U.S. health regulators are cracking down on 15 companies for selling products they said falsely claim to cure or mitigate the symptoms of diabetes.
The U.S. Food and Drug Administration sent letters last week to 10 domestic and five foreign companies, warning them that their products violate the law.
A total of 20 products are covered by the warning letters. In some, treatments are being sold as "natural" when in fact they contain pharmaceutical ingredients, the FDA said.
In other cases, prescription drugs are being sold to patients without a prescription; and in some cases products are falsely claiming to cure or mitigate the symptoms of the disease.
The products are being sold online and in retail outlets, the agency said, though it could not say how many stores the products are sold in or how many have been distributed online.
But Howard Sklamberg, director of the office of compliance in the FDA's drugs division, said he considers health care fraud in general, and health care fraud involving diabetes products in particular, as "a large problem."
The FDA said three of the most potentially dangerous cases it had targeted involve unapproved products originating in Asia that contain pharmaceutical ingredients not disclosed on the product labels.
These products are called Diexi, which was shipped from India, Insupro Forte, which was shipped from Malaysia, and Jiang Tan Yi Huo Su Jiao Nang, which the FDA said translates as Anti-diabetic Pancreatic Capsule and was shipped from China.
Diexi, made by Amrutam Life Care, is marketed on the company's website as an "anti-diabetic herbal formula that provides an effective treatment to relieve all symptoms related to diabetes."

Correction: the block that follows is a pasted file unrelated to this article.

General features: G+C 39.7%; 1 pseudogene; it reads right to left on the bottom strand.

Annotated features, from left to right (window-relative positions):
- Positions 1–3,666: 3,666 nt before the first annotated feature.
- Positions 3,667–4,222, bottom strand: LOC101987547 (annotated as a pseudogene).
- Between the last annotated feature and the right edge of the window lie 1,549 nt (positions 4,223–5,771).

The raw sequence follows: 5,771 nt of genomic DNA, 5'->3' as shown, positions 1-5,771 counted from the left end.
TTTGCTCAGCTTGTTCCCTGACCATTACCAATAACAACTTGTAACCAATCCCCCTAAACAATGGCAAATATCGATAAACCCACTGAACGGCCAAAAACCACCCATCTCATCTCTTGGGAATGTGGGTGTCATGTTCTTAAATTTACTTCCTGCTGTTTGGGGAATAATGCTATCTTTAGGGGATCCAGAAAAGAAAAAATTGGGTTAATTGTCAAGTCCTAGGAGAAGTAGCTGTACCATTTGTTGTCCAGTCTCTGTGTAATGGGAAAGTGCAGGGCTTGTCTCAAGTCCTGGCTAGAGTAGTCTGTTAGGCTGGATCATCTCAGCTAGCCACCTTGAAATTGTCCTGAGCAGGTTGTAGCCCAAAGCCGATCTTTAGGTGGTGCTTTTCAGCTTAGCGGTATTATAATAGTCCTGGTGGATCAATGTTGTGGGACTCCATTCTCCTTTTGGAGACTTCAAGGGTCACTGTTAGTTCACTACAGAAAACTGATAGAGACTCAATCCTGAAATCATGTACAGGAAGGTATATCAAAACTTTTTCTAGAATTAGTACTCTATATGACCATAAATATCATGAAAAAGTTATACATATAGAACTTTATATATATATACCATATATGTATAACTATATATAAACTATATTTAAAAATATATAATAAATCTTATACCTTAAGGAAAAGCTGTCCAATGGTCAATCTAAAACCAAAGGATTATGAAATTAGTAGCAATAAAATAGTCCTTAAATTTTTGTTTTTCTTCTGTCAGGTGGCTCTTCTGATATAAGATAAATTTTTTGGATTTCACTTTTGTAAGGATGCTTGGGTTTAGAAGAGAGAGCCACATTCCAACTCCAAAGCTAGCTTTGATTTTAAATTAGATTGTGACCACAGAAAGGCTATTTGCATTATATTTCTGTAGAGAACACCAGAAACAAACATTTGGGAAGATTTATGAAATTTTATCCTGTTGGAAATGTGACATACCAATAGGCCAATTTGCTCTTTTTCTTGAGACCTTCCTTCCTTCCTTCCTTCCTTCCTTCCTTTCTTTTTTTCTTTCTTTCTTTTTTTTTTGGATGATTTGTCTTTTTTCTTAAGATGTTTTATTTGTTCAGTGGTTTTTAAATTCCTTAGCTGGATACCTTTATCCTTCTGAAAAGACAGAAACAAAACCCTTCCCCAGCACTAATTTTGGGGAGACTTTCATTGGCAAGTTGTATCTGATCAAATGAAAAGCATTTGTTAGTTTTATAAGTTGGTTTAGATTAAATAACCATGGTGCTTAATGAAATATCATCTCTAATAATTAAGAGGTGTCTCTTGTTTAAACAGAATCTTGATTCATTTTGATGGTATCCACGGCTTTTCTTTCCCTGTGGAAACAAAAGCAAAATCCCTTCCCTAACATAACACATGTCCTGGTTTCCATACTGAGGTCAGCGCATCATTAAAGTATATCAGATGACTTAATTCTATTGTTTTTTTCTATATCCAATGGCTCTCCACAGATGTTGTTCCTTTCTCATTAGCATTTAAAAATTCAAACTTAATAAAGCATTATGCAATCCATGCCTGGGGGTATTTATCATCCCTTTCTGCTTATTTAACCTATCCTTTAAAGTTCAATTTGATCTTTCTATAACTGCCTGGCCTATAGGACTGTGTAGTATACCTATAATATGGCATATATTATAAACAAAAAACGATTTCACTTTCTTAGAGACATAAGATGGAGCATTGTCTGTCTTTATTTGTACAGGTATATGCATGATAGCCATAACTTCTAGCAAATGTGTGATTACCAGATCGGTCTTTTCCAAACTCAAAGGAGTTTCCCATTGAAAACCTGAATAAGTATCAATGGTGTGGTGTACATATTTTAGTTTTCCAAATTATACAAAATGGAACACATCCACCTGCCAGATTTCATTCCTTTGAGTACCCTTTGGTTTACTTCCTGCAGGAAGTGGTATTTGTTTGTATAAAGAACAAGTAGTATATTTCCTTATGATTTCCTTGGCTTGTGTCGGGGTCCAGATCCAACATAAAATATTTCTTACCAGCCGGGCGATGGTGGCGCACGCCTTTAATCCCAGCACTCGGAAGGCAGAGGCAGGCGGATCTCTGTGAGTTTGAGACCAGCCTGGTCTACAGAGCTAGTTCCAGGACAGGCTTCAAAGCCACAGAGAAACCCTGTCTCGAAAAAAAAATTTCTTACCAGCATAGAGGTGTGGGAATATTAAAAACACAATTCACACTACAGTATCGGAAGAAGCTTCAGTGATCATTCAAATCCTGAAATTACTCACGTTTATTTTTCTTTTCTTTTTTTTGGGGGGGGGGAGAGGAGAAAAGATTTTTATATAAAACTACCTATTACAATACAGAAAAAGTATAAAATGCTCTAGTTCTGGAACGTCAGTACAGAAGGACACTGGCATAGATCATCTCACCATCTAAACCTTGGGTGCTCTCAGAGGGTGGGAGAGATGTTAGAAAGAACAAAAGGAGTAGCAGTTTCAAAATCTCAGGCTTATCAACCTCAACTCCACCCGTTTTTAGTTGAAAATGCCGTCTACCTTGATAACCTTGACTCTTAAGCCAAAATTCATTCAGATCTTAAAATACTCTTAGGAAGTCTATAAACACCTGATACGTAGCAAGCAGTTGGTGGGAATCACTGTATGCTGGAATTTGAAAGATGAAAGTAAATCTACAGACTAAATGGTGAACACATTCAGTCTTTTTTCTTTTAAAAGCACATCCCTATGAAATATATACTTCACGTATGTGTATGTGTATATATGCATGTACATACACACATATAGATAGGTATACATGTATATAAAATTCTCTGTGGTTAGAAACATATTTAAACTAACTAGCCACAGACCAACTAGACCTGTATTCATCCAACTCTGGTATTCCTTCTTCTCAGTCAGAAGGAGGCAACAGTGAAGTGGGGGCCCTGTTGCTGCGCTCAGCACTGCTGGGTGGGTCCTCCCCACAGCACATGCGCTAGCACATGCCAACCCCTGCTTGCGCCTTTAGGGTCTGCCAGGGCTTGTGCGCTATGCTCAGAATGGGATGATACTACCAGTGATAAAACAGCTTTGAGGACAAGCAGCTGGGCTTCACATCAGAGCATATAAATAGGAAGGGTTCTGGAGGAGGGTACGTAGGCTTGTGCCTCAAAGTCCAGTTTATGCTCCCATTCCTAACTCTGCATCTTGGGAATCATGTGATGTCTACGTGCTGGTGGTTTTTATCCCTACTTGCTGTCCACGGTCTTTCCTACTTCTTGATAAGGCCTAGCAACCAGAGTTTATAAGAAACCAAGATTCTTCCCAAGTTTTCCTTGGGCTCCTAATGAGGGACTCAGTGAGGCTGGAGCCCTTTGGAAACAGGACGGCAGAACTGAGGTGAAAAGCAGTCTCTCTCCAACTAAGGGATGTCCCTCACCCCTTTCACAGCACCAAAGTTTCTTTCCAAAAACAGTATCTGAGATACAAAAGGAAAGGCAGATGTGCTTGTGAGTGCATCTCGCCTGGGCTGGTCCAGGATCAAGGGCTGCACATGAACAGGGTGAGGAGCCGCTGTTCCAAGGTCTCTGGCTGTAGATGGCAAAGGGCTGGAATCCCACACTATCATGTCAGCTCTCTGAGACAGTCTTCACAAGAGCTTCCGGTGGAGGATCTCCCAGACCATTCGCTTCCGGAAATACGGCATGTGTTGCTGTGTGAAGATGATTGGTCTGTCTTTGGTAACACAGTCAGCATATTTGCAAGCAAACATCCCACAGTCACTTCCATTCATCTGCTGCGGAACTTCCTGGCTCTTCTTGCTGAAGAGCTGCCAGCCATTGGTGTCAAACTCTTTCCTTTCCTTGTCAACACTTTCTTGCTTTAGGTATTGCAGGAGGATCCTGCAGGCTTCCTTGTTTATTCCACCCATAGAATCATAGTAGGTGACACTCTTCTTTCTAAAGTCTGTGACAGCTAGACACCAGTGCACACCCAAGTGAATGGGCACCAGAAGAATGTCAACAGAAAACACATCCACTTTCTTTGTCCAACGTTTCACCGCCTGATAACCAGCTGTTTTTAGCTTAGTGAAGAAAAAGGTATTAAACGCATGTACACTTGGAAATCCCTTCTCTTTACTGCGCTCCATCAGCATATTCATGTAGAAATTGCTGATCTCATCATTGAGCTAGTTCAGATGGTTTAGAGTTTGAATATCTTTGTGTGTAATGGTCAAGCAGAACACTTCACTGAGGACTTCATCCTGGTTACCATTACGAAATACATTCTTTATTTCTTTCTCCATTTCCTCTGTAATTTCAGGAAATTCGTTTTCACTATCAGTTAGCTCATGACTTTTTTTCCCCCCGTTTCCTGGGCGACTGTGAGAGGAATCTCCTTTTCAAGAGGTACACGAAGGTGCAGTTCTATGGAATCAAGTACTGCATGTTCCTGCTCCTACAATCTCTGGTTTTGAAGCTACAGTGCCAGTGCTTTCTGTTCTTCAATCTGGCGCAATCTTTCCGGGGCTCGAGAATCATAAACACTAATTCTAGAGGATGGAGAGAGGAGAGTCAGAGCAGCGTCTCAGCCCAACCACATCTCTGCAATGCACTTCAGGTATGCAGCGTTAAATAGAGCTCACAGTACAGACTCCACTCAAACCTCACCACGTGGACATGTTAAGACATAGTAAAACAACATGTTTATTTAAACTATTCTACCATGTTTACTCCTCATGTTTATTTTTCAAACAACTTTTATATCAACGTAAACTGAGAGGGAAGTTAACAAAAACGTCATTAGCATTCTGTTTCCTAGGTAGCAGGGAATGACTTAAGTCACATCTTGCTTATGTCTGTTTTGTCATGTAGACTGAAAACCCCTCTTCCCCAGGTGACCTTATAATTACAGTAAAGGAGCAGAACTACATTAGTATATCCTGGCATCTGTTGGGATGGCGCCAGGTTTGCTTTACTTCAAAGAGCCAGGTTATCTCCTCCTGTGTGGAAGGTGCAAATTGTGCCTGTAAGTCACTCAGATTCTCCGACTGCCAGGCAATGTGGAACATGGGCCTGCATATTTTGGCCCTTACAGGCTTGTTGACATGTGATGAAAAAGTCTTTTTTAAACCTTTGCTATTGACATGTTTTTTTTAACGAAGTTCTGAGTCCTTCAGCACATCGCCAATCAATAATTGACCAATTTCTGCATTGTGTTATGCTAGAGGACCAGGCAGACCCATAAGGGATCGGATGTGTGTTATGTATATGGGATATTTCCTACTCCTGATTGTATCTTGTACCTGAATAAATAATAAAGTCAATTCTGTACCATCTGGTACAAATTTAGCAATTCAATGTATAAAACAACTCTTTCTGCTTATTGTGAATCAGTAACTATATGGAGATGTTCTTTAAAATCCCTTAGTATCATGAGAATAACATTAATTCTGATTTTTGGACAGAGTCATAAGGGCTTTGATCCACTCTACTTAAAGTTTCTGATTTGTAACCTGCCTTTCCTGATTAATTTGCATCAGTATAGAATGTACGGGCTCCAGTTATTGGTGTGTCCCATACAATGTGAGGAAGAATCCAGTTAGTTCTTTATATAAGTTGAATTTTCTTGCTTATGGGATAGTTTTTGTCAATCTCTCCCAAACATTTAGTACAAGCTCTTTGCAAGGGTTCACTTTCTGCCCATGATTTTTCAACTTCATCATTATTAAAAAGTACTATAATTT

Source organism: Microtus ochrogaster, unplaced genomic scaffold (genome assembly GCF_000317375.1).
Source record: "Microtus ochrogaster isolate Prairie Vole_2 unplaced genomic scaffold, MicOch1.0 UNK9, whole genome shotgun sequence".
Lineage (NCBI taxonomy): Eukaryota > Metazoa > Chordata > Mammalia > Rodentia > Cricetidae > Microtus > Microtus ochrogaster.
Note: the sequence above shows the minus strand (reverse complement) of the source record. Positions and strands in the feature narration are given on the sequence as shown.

According to the FDA's testing, however, Diexi contains metformin, a pharmaceutical approved in the United States to treat diabetes under a physician's supervision.
Another drug, Insupro Forte, is advertised by Easy Pha-max as "Truly Saviour of Diabetics." The company claims the product is made with a plant-based protein that helps bring down blood sugar levels and repairs physically altered cells.
In fact the product contains glyburide, an FDA-approved diabetes medication that can cause serious side effects including low blood sugar if not taken properly, the agency said.
Testing showed that the Anti-diabetic Pancreatic Capsule contained metformin, glyburide and phenformin. Phenformin was removed from the U.S. market in 1978 because it was associated with lactic acidosis, a serious condition that can cause weakness, tiredness, muscle pain, trouble breathing and a sudden slow or irregular heartbeat.
The companies could not be immediately reached for comment.
"Diabetes is a serious chronic condition that should be properly managed using safe and effective FDA-approved treatments," FDA Commissioner Margaret Hamburg said in a statement. "Consumers who buy violative products that claim to be treatments are not only putting themselves at risk but also may not be seeking necessary medical attention, which could affect their diabetes management."
Nearly 26 million Americans have the disease, which can lead to heart disease, blindness, kidney failure, and amputations of the lower limbs.
If the firms do not comply with the law, the FDA can take action to prevent the products from being imported from overseas, and it can seize those made domestically and initiate criminal proceedings.
(Reporting by Toni Clarke in Washington; Editing by Ken Wills)
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